Film Review: ‘Duck Soup’


Within its opening premise, the concept of a utopian Freedonia, the Marx Brothers’ glorious Duck Soup (1933) is already flinging mud in the eye of Western democracy. Bankrupt, the aforementioned country’s lofty name is skewered when it is hauled back into the black by its richest citizen, Mrs. Teasdale. She insists on replacing the ousted premiere with a bold new leader of her choosing. The power of money may be absolute, but it’s the enduring power of absurdist humour that is evident in her selection – Groucho Marx’ wise-cracking Rufus T. Firefly. Leo McCarey’s film throws meaningful narrative out of the window, presenting a masterclass in political satire and gut-busting slapstick.

Supposedly, the Marx Brothers were all for making another uproarous and surface level comedy and it was McCarey whose influence led them to the film’s greater bite. This may be what has led to its revered position amongst the comedians’ cannon. For every trip and pun, there’s sly undermining of statesmanship and conflict. With fascism rising in Europe, the lampooning of Groucho’s dictator was of timely importance, though of course not as overt as Chaplin’s The Great Dictator (1940). Where the latter’s Hitler had his balloon globe, the brothers bare their own comedic arsenal; Groucho’s one-liners, Chico’s whip-smart mouth, Harpo’s effortless physicality. The latter two arrive on the scene to spy on Firefly but find – and more important, give – far more satisfaction larking around.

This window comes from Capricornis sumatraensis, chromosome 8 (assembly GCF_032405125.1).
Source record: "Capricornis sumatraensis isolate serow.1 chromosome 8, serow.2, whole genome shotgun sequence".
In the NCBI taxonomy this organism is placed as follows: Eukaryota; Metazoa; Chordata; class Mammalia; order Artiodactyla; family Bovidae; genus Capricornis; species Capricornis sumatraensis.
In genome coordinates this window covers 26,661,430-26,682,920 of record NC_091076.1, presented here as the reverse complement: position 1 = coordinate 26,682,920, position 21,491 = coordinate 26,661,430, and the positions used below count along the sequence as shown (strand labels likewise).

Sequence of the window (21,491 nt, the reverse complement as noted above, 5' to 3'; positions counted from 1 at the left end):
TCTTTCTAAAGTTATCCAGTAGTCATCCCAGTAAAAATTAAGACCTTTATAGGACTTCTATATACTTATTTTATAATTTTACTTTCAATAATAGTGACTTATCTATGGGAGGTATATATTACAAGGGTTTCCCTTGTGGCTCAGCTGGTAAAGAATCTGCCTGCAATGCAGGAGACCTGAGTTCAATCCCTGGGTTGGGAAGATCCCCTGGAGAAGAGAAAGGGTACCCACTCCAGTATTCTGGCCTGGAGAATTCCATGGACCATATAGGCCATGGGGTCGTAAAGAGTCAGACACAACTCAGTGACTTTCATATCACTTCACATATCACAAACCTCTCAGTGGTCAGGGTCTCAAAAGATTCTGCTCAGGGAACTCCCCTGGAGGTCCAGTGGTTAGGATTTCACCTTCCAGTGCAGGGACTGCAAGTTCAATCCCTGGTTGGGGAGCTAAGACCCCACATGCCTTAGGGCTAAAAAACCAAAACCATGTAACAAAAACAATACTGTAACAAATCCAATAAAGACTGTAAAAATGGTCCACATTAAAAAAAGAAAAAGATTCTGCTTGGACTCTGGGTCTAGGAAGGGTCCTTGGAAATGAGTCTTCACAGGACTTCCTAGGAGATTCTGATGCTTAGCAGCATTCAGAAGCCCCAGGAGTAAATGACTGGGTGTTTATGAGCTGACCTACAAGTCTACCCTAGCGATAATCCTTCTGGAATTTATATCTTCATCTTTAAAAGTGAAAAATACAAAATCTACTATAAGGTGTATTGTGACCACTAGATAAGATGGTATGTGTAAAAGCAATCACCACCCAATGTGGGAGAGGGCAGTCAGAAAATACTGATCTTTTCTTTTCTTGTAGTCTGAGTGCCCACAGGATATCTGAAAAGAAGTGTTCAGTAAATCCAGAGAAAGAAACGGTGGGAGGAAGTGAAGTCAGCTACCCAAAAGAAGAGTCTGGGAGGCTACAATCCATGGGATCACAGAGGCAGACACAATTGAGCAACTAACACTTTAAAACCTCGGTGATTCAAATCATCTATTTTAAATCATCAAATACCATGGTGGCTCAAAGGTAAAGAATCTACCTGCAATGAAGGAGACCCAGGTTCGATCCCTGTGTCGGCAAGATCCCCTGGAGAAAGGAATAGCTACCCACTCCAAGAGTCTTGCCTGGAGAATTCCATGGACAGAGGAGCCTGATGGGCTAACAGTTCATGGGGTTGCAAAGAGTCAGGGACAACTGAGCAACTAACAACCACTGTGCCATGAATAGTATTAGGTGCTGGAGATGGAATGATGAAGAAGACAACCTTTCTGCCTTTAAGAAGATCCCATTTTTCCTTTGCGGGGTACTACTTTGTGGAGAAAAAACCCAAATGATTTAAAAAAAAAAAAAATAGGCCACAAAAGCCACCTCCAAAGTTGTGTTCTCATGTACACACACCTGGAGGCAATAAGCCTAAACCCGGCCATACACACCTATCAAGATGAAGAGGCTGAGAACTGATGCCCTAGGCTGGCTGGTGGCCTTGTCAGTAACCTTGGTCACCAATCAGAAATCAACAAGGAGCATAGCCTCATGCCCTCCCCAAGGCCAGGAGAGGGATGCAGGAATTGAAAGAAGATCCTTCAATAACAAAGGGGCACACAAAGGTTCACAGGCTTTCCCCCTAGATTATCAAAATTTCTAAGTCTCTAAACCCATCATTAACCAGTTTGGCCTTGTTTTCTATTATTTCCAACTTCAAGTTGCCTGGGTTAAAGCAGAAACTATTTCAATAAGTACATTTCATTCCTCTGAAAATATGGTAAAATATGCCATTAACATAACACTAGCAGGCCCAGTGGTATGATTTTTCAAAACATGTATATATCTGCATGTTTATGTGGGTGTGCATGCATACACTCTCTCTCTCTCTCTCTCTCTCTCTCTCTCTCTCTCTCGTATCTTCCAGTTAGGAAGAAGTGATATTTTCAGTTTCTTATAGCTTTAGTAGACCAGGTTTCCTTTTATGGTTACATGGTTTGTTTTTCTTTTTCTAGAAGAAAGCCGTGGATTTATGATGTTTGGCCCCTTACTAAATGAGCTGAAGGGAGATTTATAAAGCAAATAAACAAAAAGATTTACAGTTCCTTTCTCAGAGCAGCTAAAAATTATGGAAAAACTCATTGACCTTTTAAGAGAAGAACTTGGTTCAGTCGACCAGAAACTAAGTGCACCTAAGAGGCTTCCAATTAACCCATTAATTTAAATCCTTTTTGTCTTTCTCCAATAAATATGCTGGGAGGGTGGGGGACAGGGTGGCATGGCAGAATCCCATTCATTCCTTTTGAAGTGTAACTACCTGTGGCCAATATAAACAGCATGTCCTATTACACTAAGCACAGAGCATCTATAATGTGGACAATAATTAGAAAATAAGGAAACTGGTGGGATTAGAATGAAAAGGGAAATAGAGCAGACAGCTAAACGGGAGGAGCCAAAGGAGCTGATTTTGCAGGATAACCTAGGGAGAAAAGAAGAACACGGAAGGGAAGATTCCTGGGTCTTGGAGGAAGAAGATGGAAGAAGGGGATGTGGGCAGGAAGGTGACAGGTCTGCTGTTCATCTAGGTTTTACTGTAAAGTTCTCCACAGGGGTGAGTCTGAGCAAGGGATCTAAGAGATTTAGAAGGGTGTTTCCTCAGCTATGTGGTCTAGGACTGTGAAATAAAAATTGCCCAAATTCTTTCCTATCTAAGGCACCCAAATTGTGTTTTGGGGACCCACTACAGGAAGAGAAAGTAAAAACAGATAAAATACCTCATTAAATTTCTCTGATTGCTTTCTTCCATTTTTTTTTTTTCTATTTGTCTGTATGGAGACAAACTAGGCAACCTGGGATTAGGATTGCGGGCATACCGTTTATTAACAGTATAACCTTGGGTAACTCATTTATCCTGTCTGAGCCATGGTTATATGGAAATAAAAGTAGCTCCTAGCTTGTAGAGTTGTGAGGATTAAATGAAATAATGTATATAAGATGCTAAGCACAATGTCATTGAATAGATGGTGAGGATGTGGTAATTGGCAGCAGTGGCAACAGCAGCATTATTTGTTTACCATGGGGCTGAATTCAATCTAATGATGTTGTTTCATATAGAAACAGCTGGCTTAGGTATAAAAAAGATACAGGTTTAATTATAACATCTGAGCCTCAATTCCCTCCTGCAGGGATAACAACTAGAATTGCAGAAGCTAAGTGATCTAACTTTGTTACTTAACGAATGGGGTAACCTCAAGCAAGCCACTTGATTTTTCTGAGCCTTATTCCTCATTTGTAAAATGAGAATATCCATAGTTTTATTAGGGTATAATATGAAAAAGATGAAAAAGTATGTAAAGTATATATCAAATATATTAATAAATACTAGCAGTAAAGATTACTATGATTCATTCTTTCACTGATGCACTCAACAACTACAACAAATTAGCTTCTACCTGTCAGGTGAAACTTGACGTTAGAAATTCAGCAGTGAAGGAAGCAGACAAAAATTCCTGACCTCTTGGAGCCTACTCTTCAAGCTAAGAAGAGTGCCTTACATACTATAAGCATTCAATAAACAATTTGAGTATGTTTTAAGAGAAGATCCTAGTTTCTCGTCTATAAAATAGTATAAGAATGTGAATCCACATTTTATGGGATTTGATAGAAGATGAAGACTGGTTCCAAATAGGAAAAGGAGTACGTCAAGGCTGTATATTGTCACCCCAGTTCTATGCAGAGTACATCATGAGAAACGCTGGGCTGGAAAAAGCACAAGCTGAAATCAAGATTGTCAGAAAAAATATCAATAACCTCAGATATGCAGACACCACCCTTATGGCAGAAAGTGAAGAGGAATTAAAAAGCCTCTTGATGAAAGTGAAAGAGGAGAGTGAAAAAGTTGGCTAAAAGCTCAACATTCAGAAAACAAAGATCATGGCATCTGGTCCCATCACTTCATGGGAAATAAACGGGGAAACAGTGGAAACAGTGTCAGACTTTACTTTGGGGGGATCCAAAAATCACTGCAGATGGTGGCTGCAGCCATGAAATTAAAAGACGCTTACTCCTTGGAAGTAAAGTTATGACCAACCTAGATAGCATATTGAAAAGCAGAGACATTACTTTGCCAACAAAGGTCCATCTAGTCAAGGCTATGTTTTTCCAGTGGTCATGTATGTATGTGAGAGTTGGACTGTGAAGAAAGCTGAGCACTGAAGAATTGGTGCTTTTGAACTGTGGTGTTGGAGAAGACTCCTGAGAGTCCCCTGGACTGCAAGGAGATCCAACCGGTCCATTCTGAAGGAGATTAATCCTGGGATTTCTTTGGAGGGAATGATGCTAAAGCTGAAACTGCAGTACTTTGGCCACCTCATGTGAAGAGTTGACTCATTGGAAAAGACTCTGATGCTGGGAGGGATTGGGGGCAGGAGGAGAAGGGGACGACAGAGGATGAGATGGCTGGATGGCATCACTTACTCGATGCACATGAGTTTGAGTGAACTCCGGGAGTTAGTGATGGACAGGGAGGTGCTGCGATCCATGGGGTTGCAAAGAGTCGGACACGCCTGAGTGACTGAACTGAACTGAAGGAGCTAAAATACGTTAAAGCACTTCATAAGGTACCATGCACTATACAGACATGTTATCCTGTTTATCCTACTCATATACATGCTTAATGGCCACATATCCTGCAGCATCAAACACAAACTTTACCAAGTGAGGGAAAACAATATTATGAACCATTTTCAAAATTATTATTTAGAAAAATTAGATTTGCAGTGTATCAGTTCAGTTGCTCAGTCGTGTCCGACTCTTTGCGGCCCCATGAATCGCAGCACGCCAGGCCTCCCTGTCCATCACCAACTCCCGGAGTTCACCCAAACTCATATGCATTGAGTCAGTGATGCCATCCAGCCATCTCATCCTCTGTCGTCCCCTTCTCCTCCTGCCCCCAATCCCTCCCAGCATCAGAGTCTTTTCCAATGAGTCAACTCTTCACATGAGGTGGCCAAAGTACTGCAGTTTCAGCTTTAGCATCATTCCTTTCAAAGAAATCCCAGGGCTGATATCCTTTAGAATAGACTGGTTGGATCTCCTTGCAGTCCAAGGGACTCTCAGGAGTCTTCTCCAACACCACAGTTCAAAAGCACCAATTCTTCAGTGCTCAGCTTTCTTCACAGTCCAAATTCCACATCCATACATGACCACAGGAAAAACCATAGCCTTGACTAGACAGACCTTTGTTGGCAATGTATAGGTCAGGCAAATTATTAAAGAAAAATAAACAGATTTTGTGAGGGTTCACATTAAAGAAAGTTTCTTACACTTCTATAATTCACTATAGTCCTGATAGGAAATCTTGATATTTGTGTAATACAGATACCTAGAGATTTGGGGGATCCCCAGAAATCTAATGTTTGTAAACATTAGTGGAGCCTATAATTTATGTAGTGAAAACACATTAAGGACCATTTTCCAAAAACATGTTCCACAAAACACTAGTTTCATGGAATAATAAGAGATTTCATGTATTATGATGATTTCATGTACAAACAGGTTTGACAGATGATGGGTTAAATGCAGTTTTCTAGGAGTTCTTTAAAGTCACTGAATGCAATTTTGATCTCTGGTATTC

One of the most famous sequences of the brothers’ entire career sees Harpo disguised as Groucho and stood opposite him in place of a broken mirror, pretending to be his reflection. It is a flawlessly performed scene of utter genius, that grows ever funnier the longer the duo manage to sustain it. Elsewhere many of Groucho’s most memorable quips are fired in the direction of his hapless cabinet and retinue. “Remember, you’re fighting for this woman’s honour, which is probably more than she ever did.” A dust-up with the neighbouring Sylvania is inevitable and attitudes about the First World War – its trivial beginnings, trench warfare – are voiced through the humour.

It is interesting to consider just how relevant this film remains, particularly given the recent furore over Seth Rogen and James Franco’s The Interview (2014). Try as they may, though, it is unlikely that audiences will still be howling with laughter at their Kim Jong Un send-up in eighty years time. For the Marx Brothers, they’ve managed to retain their appeal in all areas and Duck Soup stands as the apex of their achievement. Under McCarey’s stewardship they say something meaningful and necessary, but most importantly they make you laugh and laugh ’til the cows come home.

Ben Nicholson | @BRNicholson

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